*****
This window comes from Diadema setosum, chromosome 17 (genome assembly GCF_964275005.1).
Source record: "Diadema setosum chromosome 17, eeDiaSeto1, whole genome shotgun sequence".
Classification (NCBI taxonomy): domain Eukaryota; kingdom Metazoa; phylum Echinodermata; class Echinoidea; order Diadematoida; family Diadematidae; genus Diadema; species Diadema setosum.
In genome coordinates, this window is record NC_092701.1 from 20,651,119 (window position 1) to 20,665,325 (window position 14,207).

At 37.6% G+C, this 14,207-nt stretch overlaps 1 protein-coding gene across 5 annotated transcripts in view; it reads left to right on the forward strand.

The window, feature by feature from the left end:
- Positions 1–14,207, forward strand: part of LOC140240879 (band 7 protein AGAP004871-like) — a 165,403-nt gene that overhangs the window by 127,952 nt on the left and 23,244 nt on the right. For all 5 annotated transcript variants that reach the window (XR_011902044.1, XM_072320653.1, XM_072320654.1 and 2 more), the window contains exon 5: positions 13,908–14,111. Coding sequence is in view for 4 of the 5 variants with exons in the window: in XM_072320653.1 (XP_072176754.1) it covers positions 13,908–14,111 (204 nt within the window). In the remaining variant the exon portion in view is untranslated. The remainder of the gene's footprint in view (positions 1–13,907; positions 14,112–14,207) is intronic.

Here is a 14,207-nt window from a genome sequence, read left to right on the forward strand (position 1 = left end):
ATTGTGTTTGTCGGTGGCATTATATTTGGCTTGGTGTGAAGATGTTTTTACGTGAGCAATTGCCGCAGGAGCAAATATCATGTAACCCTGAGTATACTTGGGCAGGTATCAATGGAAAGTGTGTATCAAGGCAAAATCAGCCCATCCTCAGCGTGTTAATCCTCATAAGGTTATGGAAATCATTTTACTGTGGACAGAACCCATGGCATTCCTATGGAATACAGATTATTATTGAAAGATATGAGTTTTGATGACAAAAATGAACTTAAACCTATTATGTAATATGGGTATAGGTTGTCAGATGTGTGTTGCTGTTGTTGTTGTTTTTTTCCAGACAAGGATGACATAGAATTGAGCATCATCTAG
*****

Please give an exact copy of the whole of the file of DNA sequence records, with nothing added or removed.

This window comes from Diadema setosum, chromosome 17 (genome assembly GCF_964275005.1).
Source record: "Diadema setosum chromosome 17, eeDiaSeto1, whole genome shotgun sequence".
Classification (NCBI taxonomy): domain Eukaryota; kingdom Metazoa; phylum Echinodermata; class Echinoidea; order Diadematoida; family Diadematidae; genus Diadema; species Diadema setosum.
In genome coordinates, this window is record NC_092701.1 from 20,651,119 (window position 1) to 20,665,325 (window position 14,207).

At 37.6% G+C, this 14,207-nt stretch overlaps 1 protein-coding gene across 5 annotated transcripts in view; it reads left to right on the forward strand.

The window, feature by feature from the left end:
- Positions 1–14,207, forward strand: part of LOC140240879 (band 7 protein AGAP004871-like) — a 165,403-nt gene that overhangs the window by 127,952 nt on the left and 23,244 nt on the right. For all 5 annotated transcript variants that reach the window (XR_011902044.1, XM_072320653.1, XM_072320654.1 and 2 more), the window contains exon 5: positions 13,908–14,111. Coding sequence is in view for 4 of the 5 variants with exons in the window: in XM_072320653.1 (XP_072176754.1) it covers positions 13,908–14,111 (204 nt within the window). In the remaining variant the exon portion in view is untranslated. The remainder of the gene's footprint in view (positions 1–13,907; positions 14,112–14,207) is intronic.

Here is a 14,207-nt window from a genome sequence, read left to right on the forward strand (position 1 = left end):
ATTGTGTTTGTCGGTGGCATTATATTTGGCTTGGTGTGAAGATGTTTTTACGTGAGCAATTGCCGCAGGAGCAAATATCATGTAACCCTGAGTATACTTGGGCAGGTATCAATGGAAAGTGTGTATCAAGGCAAAATCAGCCCATCCTCAGCGTGTTAATCCTCATAAGGTTATGGAAATCATTTTACTGTGGACAGAACCCATGGCATTCCTATGGAATACAGATTATTATTGAAAGATATGAGTTTTGATGACAAAAATGAACTTAAACCTATTATGTAATATGGGTATAGGTTGTCAGATGTGTGTTGCTGTTGTTGTTGTTTTTTTCCAGACAAGGATGACATAGAATTGAGCATCATCTAG